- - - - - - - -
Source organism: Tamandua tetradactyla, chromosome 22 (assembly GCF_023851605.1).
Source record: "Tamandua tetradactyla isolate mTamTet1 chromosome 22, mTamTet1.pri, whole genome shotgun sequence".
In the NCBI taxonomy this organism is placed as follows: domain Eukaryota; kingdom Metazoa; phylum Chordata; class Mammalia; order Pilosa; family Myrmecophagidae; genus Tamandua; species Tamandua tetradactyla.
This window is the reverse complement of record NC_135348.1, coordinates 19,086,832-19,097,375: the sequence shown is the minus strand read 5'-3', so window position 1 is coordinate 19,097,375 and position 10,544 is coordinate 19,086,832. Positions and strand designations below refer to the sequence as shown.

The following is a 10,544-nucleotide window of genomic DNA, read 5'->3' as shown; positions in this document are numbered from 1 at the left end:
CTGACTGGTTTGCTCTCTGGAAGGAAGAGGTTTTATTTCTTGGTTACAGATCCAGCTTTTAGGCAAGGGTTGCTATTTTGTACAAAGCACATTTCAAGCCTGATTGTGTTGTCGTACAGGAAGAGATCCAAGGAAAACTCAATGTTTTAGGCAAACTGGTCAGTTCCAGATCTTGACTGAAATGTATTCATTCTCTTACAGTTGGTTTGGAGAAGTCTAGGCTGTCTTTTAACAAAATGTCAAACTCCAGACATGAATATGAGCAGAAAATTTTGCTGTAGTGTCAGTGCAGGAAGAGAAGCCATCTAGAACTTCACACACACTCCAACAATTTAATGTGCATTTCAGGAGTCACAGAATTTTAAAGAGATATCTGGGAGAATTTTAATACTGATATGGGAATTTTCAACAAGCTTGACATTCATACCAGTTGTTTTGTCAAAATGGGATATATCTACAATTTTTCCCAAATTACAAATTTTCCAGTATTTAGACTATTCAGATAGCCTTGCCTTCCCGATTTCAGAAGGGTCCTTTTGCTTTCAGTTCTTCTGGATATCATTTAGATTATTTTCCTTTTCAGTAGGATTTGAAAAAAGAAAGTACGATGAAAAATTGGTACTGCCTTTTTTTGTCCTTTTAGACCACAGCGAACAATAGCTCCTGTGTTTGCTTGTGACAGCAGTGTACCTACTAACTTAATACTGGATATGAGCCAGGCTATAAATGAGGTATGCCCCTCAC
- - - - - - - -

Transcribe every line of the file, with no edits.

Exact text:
Source organism: Tamandua tetradactyla, chromosome 22 (assembly GCF_023851605.1).
Source record: "Tamandua tetradactyla isolate mTamTet1 chromosome 22, mTamTet1.pri, whole genome shotgun sequence".
In the NCBI taxonomy this organism is placed as follows: domain Eukaryota; kingdom Metazoa; phylum Chordata; class Mammalia; order Pilosa; family Myrmecophagidae; genus Tamandua; species Tamandua tetradactyla.
This window is the reverse complement of record NC_135348.1, coordinates 19,086,832-19,097,375: the sequence shown is the minus strand read 5'-3', so window position 1 is coordinate 19,097,375 and position 10,544 is coordinate 19,086,832. Positions and strand designations below refer to the sequence as shown.

The following is a 10,544-nucleotide window of genomic DNA, read 5'->3' as shown; positions in this document are numbered from 1 at the left end:
CTGACTGGTTTGCTCTCTGGAAGGAAGAGGTTTTATTTCTTGGTTACAGATCCAGCTTTTAGGCAAGGGTTGCTATTTTGTACAAAGCACATTTCAAGCCTGATTGTGTTGTCGTACAGGAAGAGATCCAAGGAAAACTCAATGTTTTAGGCAAACTGGTCAGTTCCAGATCTTGACTGAAATGTATTCATTCTCTTACAGTTGGTTTGGAGAAGTCTAGGCTGTCTTTTAACAAAATGTCAAACTCCAGACATGAATATGAGCAGAAAATTTTGCTGTAGTGTCAGTGCAGGAAGAGAAGCCATCTAGAACTTCACACACACTCCAACAATTTAATGTGCATTTCAGGAGTCACAGAATTTTAAAGAGATATCTGGGAGAATTTTAATACTGATATGGGAATTTTCAACAAGCTTGACATTCATACCAGTTGTTTTGTCAAAATGGGATATATCTACAATTTTTCCCAAATTACAAATTTTCCAGTATTTAGACTATTCAGATAGCCTTGCCTTCCCGATTTCAGAAGGGTCCTTTTGCTTTCAGTTCTTCTGGATATCATTTAGATTATTTTCCTTTTCAGTAGGATTTGAAAAAAGAAAGTACGATGAAAAATTGGTACTGCCTTTTTTTGTCCTTTTAGACCACAGCGAACAATAGCTCCTGTGTTTGCTTGTGACAGCAGTGTACCTACTAACTTAATACTGGATATGAGCCAGGCTATAAATGAGGTATGCCCCTCAC